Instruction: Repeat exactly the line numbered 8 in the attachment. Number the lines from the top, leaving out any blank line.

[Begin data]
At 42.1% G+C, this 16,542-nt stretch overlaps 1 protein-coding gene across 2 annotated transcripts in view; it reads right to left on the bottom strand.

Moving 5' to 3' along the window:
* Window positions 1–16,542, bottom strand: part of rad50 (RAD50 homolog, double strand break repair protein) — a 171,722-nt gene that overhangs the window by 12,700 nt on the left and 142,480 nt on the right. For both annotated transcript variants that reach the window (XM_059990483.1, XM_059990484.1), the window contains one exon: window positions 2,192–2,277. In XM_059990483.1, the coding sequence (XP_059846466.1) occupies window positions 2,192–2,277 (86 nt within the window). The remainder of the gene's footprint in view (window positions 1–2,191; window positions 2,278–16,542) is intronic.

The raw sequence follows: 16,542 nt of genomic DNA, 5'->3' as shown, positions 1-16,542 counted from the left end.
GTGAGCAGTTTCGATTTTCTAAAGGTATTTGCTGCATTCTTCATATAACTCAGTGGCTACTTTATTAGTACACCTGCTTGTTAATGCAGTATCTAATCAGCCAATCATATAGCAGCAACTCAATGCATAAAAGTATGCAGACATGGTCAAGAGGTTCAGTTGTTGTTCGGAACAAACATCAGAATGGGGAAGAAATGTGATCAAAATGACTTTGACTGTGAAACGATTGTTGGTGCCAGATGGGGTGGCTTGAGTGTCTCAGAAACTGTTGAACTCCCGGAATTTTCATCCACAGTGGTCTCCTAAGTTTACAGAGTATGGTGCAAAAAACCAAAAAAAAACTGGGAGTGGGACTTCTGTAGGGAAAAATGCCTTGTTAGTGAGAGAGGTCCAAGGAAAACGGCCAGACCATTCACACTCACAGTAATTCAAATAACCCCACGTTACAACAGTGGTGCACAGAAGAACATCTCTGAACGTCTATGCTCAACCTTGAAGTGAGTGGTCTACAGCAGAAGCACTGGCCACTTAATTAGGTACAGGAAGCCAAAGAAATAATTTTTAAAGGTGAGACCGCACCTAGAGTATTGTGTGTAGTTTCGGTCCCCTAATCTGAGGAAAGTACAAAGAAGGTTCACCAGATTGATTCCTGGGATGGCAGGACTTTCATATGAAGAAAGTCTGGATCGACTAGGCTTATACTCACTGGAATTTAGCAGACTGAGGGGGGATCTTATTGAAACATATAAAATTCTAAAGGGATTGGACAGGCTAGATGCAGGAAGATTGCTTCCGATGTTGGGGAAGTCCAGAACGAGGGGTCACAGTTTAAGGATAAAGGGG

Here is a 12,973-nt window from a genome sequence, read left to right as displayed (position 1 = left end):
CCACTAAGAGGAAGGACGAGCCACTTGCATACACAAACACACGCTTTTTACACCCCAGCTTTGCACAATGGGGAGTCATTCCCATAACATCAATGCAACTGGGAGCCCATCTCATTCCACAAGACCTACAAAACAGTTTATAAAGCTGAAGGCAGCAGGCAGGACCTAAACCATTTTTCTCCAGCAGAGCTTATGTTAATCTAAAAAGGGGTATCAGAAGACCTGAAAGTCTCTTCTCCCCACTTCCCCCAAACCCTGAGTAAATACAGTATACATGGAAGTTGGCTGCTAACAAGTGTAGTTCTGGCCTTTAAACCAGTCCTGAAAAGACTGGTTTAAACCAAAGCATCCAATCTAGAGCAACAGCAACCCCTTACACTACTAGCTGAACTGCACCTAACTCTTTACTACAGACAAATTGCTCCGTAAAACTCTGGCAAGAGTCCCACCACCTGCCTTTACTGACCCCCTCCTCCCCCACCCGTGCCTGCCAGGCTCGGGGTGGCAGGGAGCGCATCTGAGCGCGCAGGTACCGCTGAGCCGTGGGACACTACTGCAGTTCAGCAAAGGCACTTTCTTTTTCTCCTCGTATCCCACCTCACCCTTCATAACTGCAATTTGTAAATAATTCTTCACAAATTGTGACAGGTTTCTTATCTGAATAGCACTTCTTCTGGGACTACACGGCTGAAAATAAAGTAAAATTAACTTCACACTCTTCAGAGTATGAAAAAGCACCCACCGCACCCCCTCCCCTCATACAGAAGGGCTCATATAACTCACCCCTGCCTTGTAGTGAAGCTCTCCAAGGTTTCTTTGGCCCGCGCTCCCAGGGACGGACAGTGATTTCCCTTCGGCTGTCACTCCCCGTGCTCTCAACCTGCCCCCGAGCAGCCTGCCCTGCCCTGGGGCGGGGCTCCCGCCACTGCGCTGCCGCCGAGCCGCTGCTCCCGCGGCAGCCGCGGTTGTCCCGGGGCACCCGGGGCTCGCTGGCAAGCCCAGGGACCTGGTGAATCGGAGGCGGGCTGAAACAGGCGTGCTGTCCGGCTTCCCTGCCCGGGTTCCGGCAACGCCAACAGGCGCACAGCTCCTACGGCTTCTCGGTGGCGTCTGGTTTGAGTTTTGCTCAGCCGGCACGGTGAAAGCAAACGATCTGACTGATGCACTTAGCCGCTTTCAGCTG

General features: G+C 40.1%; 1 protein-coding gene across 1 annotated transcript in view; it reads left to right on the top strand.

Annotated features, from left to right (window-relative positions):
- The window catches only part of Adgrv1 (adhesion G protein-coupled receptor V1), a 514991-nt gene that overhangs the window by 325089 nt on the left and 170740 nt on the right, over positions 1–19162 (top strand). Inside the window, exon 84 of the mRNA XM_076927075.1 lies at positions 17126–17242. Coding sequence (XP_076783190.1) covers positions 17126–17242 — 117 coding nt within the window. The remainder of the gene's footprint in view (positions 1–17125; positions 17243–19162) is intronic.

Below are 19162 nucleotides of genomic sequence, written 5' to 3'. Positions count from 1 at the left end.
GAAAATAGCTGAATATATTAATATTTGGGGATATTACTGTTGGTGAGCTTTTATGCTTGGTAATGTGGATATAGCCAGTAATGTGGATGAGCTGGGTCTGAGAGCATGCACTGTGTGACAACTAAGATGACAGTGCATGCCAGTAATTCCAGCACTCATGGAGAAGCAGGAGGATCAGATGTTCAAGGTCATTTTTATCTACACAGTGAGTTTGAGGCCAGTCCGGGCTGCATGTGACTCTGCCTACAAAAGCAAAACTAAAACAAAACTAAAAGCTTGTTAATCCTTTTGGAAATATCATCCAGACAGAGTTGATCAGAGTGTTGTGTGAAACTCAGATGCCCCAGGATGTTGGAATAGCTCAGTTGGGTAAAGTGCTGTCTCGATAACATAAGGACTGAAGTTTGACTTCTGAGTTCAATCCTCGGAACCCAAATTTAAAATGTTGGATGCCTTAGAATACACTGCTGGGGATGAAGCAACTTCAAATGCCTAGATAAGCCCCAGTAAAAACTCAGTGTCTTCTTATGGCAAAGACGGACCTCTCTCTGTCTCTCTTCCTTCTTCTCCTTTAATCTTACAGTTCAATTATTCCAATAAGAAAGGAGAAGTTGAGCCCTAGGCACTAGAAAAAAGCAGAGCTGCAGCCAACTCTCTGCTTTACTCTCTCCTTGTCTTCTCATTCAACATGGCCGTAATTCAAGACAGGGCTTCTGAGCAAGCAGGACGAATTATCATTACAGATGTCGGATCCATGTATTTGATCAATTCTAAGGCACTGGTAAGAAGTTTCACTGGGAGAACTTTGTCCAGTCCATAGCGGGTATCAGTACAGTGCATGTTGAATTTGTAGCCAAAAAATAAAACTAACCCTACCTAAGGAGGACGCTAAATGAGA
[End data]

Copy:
General features: G+C 40.1%; 1 protein-coding gene across 1 annotated transcript in view; it reads left to right on the top strand.